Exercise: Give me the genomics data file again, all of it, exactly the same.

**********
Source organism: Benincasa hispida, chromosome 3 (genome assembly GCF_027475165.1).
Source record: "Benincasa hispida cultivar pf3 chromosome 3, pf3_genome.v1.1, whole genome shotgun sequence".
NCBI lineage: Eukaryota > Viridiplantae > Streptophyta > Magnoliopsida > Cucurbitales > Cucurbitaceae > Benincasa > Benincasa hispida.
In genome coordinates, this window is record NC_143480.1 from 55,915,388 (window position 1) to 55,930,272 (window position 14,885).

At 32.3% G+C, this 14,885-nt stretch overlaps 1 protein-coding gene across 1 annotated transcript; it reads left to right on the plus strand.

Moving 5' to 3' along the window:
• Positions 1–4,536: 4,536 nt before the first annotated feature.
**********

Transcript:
Source organism: Benincasa hispida, chromosome 3 (genome assembly GCF_027475165.1).
Source record: "Benincasa hispida cultivar pf3 chromosome 3, pf3_genome.v1.1, whole genome shotgun sequence".
NCBI lineage: Eukaryota > Viridiplantae > Streptophyta > Magnoliopsida > Cucurbitales > Cucurbitaceae > Benincasa > Benincasa hispida.
In genome coordinates, this window is record NC_143480.1 from 55,915,388 (window position 1) to 55,930,272 (window position 14,885).

At 32.3% G+C, this 14,885-nt stretch overlaps 1 protein-coding gene across 1 annotated transcript; it reads left to right on the plus strand.

Moving 5' to 3' along the window:
• Positions 1–4,536: 4,536 nt before the first annotated feature.